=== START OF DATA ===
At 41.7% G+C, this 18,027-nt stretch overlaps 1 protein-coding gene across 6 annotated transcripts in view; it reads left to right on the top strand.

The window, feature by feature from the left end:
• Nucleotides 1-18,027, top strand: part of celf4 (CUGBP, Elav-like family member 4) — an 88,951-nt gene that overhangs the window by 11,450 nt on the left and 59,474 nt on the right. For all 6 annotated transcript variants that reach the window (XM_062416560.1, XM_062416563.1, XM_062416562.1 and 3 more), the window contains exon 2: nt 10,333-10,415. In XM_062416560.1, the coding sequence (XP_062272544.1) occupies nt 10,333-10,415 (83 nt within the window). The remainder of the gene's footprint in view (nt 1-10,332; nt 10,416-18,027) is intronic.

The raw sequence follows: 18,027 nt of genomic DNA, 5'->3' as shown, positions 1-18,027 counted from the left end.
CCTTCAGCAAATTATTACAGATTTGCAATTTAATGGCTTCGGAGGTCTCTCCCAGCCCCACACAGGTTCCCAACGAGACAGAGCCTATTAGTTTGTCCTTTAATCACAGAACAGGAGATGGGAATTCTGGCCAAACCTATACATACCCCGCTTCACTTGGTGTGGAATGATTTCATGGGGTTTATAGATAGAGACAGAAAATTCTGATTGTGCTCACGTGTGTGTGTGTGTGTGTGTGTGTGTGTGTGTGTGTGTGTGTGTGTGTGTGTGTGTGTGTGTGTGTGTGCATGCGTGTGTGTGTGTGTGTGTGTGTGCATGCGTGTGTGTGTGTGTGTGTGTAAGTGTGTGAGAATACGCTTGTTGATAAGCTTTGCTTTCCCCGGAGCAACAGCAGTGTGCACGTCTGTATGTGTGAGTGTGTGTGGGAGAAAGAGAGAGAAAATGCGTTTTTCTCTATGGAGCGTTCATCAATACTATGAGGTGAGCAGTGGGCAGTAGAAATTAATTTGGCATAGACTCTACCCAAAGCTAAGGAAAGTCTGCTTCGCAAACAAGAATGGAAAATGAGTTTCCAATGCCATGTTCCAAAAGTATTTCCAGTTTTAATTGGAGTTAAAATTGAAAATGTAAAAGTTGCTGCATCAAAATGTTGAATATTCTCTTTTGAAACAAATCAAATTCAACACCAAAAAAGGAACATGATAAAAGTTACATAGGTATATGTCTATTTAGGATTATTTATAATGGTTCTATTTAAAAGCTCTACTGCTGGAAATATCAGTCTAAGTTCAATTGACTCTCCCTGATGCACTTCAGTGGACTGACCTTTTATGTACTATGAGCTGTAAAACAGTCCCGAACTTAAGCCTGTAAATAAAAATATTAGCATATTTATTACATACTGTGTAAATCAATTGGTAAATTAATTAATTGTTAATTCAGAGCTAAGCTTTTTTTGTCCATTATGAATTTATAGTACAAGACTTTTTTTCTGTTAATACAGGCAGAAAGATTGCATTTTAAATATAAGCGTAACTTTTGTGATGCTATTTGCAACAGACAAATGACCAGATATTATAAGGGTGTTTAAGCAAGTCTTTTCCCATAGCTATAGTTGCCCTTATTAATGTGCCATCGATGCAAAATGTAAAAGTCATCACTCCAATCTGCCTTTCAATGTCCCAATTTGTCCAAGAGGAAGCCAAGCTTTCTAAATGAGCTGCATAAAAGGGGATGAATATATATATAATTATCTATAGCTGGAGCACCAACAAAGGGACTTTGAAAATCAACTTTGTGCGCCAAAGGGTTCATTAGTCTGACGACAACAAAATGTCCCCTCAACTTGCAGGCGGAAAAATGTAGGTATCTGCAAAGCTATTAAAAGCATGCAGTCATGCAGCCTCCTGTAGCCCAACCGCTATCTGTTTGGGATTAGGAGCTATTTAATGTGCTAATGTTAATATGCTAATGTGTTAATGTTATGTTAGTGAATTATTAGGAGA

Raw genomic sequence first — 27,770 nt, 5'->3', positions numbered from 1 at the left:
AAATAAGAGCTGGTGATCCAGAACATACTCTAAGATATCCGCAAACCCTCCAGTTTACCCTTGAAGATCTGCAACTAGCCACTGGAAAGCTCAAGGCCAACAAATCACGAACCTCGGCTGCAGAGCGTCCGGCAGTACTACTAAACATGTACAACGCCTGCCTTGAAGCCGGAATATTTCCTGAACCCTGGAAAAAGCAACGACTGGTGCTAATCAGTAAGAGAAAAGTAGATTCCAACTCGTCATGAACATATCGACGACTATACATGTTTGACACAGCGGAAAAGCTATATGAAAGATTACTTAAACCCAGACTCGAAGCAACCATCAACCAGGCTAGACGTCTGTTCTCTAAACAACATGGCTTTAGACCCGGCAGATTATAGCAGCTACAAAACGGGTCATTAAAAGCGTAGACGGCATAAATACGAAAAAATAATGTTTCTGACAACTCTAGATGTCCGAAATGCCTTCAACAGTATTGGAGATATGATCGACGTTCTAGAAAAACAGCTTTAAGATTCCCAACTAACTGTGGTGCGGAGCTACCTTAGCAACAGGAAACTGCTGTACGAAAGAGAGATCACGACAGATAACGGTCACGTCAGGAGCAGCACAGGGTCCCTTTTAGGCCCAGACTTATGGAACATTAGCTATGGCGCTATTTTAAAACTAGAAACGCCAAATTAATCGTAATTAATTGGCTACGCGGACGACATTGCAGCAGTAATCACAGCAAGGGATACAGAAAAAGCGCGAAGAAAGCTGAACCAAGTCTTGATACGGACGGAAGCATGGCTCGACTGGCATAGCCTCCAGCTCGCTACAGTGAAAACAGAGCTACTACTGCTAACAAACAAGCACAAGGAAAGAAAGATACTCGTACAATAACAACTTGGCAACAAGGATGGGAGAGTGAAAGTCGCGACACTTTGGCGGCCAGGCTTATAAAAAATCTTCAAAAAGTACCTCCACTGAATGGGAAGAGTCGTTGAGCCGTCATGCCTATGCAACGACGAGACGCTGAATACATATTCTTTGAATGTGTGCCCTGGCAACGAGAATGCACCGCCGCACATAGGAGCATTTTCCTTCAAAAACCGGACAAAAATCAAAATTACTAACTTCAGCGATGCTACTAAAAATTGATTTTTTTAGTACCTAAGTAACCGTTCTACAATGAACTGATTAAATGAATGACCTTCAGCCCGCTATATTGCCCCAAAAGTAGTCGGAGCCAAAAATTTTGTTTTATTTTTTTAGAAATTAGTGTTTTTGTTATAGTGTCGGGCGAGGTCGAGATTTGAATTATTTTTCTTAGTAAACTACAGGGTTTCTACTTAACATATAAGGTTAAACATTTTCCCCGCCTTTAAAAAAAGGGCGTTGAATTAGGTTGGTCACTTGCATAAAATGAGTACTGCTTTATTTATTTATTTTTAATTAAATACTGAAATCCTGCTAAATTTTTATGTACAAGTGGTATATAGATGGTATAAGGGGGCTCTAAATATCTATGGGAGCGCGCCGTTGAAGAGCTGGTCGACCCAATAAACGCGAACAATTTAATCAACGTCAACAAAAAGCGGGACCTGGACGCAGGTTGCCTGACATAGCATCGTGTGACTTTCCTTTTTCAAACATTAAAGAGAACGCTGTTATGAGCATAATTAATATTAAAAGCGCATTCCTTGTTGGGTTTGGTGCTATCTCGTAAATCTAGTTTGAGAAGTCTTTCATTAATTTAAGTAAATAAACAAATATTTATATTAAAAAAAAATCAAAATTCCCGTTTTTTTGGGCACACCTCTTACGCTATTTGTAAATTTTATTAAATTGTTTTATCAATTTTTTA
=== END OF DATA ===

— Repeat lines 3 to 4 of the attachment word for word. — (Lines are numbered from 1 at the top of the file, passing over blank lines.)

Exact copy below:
• Nucleotides 1-18,027, top strand: part of celf4 (CUGBP, Elav-like family member 4) — an 88,951-nt gene that overhangs the window by 11,450 nt on the left and 59,474 nt on the right. For all 6 annotated transcript variants that reach the window (XM_062416560.1, XM_062416563.1, XM_062416562.1 and 3 more), the window contains exon 2: nt 10,333-10,415. In XM_062416560.1, the coding sequence (XP_062272544.1) occupies nt 10,333-10,415 (83 nt within the window). The remainder of the gene's footprint in view (nt 1-10,332; nt 10,416-18,027) is intronic.

The raw sequence follows: 18,027 nt of genomic DNA, 5'->3' as shown, positions 1-18,027 counted from the left end.